Health officials and leading researchers in North Carolina and South Carolina have created a new collaborative effort to end the HIV epidemic in both states.
Carolinas United to End HIV (CUE-HIV) is a partnership among the State of North Carolina Department of Health and Human Services, the State of South Carolina Department of Health and Environmental Control, the Mecklenburg County Health Department, UNC Charlotte, the University of South Carolina (Columbia), the Medical University of South Carolina (Charleston) and UNC Chapel Hill Center for AIDS Research (UNC CFAR).
CUE-HIV will specifically work to reduce the numbers of incident HIV infections in the Carolinas by 75 percent within five years and 90 percent within 10 years. This is in line with the reduction the U.S. Department of Health and Human Services (HHS) proposed through a new initiative to address the ongoing HIV public health crisis.
In a JAMA Network editorial, leading infectious diseases officials said such an ambitious initiative will “leverage critical scientific advances in HIV prevention, diagnosis, treatment and care by coordinating the highly successful programs, resources and infrastructure of the CDC, the National Institutes of Health (NIH), the Health Resources and Services Administration (HRSA), the Substance Abuse and Mental Health Services Administration (SAMHSA) and the Indian Health Service (IHS).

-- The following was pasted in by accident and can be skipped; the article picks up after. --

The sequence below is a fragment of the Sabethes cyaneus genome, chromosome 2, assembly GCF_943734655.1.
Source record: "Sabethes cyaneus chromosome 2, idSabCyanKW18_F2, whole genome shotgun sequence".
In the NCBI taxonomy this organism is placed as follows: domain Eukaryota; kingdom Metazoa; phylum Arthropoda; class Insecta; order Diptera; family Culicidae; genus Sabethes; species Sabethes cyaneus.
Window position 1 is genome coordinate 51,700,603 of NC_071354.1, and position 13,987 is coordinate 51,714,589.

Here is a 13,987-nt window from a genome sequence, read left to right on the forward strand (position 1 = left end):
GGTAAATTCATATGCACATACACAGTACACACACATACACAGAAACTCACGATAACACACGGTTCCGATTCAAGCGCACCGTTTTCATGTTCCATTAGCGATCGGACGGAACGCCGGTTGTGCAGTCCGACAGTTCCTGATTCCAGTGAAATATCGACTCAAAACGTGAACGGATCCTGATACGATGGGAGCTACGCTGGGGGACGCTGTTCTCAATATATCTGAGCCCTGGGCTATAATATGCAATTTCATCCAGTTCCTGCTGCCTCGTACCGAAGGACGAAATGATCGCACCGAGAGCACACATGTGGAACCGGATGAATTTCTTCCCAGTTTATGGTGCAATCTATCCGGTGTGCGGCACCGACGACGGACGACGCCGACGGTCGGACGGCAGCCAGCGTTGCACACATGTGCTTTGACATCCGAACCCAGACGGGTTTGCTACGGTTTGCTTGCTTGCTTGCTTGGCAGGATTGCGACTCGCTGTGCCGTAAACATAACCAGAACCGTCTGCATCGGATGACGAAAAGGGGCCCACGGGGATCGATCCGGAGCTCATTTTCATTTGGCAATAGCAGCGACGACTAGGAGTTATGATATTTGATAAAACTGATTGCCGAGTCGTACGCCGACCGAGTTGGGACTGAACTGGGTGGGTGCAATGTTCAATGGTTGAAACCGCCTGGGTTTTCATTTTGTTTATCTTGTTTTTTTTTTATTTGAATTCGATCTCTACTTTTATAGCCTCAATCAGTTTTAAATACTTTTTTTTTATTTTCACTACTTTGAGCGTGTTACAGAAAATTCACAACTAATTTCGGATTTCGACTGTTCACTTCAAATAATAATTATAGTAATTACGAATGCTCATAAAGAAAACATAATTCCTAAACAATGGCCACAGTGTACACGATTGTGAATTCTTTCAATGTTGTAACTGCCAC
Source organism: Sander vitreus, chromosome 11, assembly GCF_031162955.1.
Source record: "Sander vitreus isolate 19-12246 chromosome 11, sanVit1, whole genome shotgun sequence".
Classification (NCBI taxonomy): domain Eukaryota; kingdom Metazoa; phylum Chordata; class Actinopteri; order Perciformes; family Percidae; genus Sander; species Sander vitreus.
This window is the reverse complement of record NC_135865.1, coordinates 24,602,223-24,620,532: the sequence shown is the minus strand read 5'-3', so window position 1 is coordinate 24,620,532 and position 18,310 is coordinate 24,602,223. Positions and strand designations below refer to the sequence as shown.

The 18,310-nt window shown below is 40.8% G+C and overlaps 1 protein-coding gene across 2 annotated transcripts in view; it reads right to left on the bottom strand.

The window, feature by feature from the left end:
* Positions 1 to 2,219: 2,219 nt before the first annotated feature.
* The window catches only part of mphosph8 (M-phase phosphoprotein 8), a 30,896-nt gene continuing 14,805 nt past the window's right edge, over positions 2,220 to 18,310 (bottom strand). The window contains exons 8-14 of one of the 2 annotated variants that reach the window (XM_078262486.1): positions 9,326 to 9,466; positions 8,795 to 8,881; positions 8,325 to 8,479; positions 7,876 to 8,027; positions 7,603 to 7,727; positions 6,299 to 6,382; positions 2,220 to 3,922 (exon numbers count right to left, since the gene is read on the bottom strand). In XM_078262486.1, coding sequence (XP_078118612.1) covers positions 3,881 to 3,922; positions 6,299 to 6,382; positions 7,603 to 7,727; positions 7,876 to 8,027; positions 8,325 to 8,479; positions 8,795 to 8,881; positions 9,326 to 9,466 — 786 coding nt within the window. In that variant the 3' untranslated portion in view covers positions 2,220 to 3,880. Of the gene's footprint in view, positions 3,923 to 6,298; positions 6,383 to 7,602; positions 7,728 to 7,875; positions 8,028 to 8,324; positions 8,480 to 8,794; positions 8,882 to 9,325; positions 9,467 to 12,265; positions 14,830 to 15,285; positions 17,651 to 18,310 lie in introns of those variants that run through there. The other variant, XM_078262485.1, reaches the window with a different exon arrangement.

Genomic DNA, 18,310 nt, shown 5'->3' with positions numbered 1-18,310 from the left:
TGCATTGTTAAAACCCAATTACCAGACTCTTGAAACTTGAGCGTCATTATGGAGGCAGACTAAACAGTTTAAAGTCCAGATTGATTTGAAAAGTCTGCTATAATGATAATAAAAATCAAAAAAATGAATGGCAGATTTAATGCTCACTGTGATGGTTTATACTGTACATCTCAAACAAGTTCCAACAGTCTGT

The initial phase, coordinated by the HHS Department’s Office of the Assistant Secretary of Health, will focus on geographic and demographic hotspots in 19 states, Washington, D.C., and Puerto Rico, where the majority of the new HIV cases are reported, as well as in seven states with a disproportionate occurrence of HIV in rural areas.”
Mecklenburg County in North Carolina and all counties in South Carolina fall into these categories.
The CUE-HIV collaborative resulted from the knowledge that HIV does not stop at state borders, especially in the era of social media and online dating. This cohesive approach is expected to help identify and target cross-state networks particularly in rural areas where stigma is a driving impetus to find partners away from home in larger cities and counties.